"Red Elevators Excerpt"
Penny had fallen in love with her fuzzy gray blanket. She was wearing it now like a robe, her face hidden in shadow by an impromptu hood. I had forgone such comforts myself, leaving my sweater in my room. It was in dire need of a wash. I had scavenged for clothes, but— wouldn’t you know it, everything I found had four armholes. Luckily Thea had come to the rescue, offering me one of her father’s shirts. It was far too big, but it was better than nothing, at least until I could get my own things clean.
The moment we exposed the ship to this new world’s atmosphere, a wave of powerful fragrance wafted into the room. The exotic smell of the flowers was overwhelming, almost sickening. Penny grabbed my hand as we walked down the ramp, her slender fingers cool and dry. Thea glanced at us but made no move to do the same.
The ground was unexpectedly rough. It was uneven and hard, as though we were walking over rock or cement. And yet the flowers grew voraciously, covering every living surface. Most of them had large pink petals that were so fat the plants could only drape themselves across the ground. The stamens, the thin wire-like things inside the bud, stuck out on many of them. The only other kind of flower was small and ivory, with a cup-shaped body. They grew on thin, lacy vines, often intertwined with the pink flowers.
When I looked back, I realized that the Clunker had cracked through the upper layer of the earth. That explained our rough landing. The ground here seemed to be heaps of jagged stone, with the vegetation growing in whatever cracks the rock might afford.
The horizon was all pink nonsense. I couldn’t see anything beyond the haze of pollen and petals that flittered through the air. There might have been tall shadows in the distance, but I wasn’t quite sure. Behind me, I could hear the ship popping and clinking and groaning as it settled and the engine pods cooled.
Gently releasing Penny’s hand, I knelt and plucked one of the pink flowers. A rosy haze puffed into my face. I snorted and snuffled, falling onto my backside in surprise. Penny laughed aloud, a sudden and sharp sound. I realized it was the first time I had heard Penny laugh since the blackout. Thea too was chuckling as I stood. “Laugh it up,” I murmured, but truth be told I was glad to have been able to provide a little levity, even though I was beginning to feel strangely dizzy…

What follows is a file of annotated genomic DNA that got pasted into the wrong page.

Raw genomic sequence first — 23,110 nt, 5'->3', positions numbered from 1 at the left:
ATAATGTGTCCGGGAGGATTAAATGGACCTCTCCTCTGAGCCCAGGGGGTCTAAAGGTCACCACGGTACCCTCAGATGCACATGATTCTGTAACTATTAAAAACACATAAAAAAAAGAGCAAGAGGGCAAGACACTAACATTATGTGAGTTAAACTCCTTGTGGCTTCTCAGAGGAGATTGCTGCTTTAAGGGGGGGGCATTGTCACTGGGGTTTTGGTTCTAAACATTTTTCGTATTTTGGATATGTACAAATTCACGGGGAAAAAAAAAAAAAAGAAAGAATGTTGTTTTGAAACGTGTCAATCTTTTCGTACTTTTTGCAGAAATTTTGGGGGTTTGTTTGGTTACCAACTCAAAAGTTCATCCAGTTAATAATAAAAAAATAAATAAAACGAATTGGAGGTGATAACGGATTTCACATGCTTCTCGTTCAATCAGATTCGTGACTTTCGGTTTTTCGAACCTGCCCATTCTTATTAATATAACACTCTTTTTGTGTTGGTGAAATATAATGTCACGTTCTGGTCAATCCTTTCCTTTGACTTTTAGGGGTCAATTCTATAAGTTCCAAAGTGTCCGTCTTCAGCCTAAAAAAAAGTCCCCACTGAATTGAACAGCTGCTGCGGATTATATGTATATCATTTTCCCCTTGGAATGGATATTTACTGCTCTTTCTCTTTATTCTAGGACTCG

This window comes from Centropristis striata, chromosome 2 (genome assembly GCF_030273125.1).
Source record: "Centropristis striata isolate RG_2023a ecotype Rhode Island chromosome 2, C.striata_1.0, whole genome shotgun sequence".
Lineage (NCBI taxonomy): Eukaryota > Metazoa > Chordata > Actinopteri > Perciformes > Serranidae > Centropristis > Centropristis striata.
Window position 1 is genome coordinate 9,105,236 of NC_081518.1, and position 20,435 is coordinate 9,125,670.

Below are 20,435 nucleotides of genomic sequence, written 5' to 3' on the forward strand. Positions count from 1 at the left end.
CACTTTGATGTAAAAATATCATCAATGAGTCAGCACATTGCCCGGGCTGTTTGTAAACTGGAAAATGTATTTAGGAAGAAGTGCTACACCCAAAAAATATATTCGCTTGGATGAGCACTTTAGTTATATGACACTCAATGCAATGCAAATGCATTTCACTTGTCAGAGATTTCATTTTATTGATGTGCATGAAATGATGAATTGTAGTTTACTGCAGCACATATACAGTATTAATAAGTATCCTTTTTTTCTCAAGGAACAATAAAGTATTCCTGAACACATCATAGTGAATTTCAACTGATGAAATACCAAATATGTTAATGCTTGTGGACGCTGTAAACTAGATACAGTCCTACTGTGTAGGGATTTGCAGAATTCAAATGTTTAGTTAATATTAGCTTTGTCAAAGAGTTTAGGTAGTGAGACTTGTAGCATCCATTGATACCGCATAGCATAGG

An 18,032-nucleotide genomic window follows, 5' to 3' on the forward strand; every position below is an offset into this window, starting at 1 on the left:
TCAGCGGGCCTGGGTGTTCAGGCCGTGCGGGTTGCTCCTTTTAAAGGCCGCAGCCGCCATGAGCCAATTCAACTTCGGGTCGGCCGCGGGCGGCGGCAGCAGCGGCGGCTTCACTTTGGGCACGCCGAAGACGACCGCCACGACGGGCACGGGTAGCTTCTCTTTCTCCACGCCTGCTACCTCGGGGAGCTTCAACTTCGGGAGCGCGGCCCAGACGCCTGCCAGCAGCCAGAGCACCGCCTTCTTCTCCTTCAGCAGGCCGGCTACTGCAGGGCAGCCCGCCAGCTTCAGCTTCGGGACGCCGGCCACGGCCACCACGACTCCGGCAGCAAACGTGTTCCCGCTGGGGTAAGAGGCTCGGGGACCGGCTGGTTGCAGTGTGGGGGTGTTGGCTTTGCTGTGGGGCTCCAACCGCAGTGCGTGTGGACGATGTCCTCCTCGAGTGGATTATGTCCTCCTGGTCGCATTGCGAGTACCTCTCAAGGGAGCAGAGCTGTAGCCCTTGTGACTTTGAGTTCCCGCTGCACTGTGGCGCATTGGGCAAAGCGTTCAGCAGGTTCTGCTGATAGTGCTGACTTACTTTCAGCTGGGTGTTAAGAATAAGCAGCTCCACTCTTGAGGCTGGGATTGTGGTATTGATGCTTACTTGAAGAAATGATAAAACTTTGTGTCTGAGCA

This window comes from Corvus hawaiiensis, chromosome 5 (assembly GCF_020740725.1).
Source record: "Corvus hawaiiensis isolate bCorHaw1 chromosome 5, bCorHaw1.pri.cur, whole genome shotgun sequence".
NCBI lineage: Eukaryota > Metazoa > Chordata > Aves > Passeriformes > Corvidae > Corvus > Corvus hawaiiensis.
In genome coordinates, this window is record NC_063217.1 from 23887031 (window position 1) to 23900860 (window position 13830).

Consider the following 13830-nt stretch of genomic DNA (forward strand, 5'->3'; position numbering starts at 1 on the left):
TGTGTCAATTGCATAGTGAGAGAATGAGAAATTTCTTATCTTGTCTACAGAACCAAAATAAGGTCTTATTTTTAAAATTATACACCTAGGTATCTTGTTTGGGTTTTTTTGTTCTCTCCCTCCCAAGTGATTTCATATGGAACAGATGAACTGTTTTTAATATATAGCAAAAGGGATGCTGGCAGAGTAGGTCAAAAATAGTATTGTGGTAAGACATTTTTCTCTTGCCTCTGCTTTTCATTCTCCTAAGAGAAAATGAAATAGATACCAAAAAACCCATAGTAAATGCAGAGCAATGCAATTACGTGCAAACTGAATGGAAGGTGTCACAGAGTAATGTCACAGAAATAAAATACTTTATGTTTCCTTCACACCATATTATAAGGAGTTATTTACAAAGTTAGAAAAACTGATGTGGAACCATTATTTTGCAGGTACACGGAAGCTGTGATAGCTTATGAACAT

I stood a little wobbily and Penny at once grabbed my hand again. She dragged me forward, and I had to take care not to lose my footing on the uneven ground. I thought maybe Penny was dragging me toward a tall outcropping of stone just ahead. Like everything else within sight, it was overgrown with plant life.
“Doesn’t all this strike you as strange?” Thea asked. The girl was standing very still, not far from the ramp. She seemed to be studying everything very intently. Cautiously.
I was certainly feeling strange, but I didn’t admit it. “What?” I asked.
“All of it! The flowers, the ground… something isn’t right. Don’t you remember the view from space?”
“What about it?” I asked, beginning to feel dumb. Suddenly sleeping sounded nice.
“This whole side of the planet was like this! Very peculiar…”
Penny wriggled her hand out of mine. I barely noticed. I seemed to have lost my ability to multitask. I focused in on Thea’s question. She had a good point. I didn’t know much about the universe, but this planet did seem odd.
Suddenly the redhead gasped, and all the color drained from her face. “This is a cemetery.”
“What? This field?” I asked.
She glanced at the millions of flowers surrounding us. “It’s the terraforming… they only do the bare minimum that they need to. Just enough to support life. This isn’t a world for living, just for visiting. There are dozens like them in this galaxy. You see, people bring flowers when they visit their dead, right? And those plants, they’re it, really. The only vegetation that gets consistently introduced and reintroduced enough to where it can survive.”
“What are you saying?” I asked. I swayed on my feet a little bit. I hoped she wouldn’t notice. I was having a hard time understanding her. I was hoping she wouldn’t notice that, either.
“I’m saying,” she replied with maybe a little impatience, “this whole world is a graveyard.”